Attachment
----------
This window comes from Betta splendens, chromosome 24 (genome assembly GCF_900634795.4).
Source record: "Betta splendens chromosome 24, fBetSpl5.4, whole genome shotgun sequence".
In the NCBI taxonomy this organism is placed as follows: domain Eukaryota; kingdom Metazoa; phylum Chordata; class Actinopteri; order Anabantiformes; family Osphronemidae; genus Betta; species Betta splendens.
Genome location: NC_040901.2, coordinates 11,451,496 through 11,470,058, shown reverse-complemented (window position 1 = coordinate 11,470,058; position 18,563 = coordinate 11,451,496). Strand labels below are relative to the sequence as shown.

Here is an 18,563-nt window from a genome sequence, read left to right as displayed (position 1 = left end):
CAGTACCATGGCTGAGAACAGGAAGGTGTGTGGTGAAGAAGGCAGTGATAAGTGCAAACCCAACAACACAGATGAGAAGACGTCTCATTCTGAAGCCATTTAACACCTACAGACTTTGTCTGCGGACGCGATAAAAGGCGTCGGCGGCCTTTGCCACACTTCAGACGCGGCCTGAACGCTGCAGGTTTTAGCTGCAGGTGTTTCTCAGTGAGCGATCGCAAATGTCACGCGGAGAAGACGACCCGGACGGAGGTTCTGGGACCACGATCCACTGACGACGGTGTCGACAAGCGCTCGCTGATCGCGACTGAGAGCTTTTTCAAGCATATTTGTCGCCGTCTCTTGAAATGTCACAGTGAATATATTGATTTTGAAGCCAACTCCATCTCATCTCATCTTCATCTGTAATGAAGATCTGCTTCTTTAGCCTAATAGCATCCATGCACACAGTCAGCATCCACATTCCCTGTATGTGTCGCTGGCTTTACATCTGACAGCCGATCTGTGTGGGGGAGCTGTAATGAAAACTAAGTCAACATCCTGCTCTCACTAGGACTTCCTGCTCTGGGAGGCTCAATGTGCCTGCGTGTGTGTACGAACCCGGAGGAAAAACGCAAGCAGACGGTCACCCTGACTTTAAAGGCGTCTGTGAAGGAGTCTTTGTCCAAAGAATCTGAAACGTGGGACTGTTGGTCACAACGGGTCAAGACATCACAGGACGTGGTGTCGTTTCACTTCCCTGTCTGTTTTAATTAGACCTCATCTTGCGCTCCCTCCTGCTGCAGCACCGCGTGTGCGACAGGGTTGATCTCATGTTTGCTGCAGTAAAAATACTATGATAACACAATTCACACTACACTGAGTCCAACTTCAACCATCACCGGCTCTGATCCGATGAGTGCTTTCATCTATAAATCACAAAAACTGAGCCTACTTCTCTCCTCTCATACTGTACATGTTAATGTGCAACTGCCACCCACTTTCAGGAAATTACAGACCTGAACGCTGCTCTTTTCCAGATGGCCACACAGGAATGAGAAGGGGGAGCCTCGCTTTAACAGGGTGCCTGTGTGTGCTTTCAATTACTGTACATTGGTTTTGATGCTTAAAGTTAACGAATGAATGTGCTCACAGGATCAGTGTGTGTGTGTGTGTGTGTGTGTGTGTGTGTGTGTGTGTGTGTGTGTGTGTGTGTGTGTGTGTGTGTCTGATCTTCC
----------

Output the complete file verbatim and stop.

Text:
This window comes from Betta splendens, chromosome 24 (genome assembly GCF_900634795.4).
Source record: "Betta splendens chromosome 24, fBetSpl5.4, whole genome shotgun sequence".
In the NCBI taxonomy this organism is placed as follows: domain Eukaryota; kingdom Metazoa; phylum Chordata; class Actinopteri; order Anabantiformes; family Osphronemidae; genus Betta; species Betta splendens.
Genome location: NC_040901.2, coordinates 11,451,496 through 11,470,058, shown reverse-complemented (window position 1 = coordinate 11,470,058; position 18,563 = coordinate 11,451,496). Strand labels below are relative to the sequence as shown.

Here is an 18,563-nt window from a genome sequence, read left to right as displayed (position 1 = left end):
CAGTACCATGGCTGAGAACAGGAAGGTGTGTGGTGAAGAAGGCAGTGATAAGTGCAAACCCAACAACACAGATGAGAAGACGTCTCATTCTGAAGCCATTTAACACCTACAGACTTTGTCTGCGGACGCGATAAAAGGCGTCGGCGGCCTTTGCCACACTTCAGACGCGGCCTGAACGCTGCAGGTTTTAGCTGCAGGTGTTTCTCAGTGAGCGATCGCAAATGTCACGCGGAGAAGACGACCCGGACGGAGGTTCTGGGACCACGATCCACTGACGACGGTGTCGACAAGCGCTCGCTGATCGCGACTGAGAGCTTTTTCAAGCATATTTGTCGCCGTCTCTTGAAATGTCACAGTGAATATATTGATTTTGAAGCCAACTCCATCTCATCTCATCTTCATCTGTAATGAAGATCTGCTTCTTTAGCCTAATAGCATCCATGCACACAGTCAGCATCCACATTCCCTGTATGTGTCGCTGGCTTTACATCTGACAGCCGATCTGTGTGGGGGAGCTGTAATGAAAACTAAGTCAACATCCTGCTCTCACTAGGACTTCCTGCTCTGGGAGGCTCAATGTGCCTGCGTGTGTGTACGAACCCGGAGGAAAAACGCAAGCAGACGGTCACCCTGACTTTAAAGGCGTCTGTGAAGGAGTCTTTGTCCAAAGAATCTGAAACGTGGGACTGTTGGTCACAACGGGTCAAGACATCACAGGACGTGGTGTCGTTTCACTTCCCTGTCTGTTTTAATTAGACCTCATCTTGCGCTCCCTCCTGCTGCAGCACCGCGTGTGCGACAGGGTTGATCTCATGTTTGCTGCAGTAAAAATACTATGATAACACAATTCACACTACACTGAGTCCAACTTCAACCATCACCGGCTCTGATCCGATGAGTGCTTTCATCTATAAATCACAAAAACTGAGCCTACTTCTCTCCTCTCATACTGTACATGTTAATGTGCAACTGCCACCCACTTTCAGGAAATTACAGACCTGAACGCTGCTCTTTTCCAGATGGCCACACAGGAATGAGAAGGGGGAGCCTCGCTTTAACAGGGTGCCTGTGTGTGCTTTCAATTACTGTACATTGGTTTTGATGCTTAAAGTTAACGAATGAATGTGCTCACAGGATCAGTGTGTGTGTGTGTGTGTGTGTGTGTGTGTGTGTGTGTGTGTGTGTGTGTGTGTGTGTGTGTGTGTGTCTGATCTTCC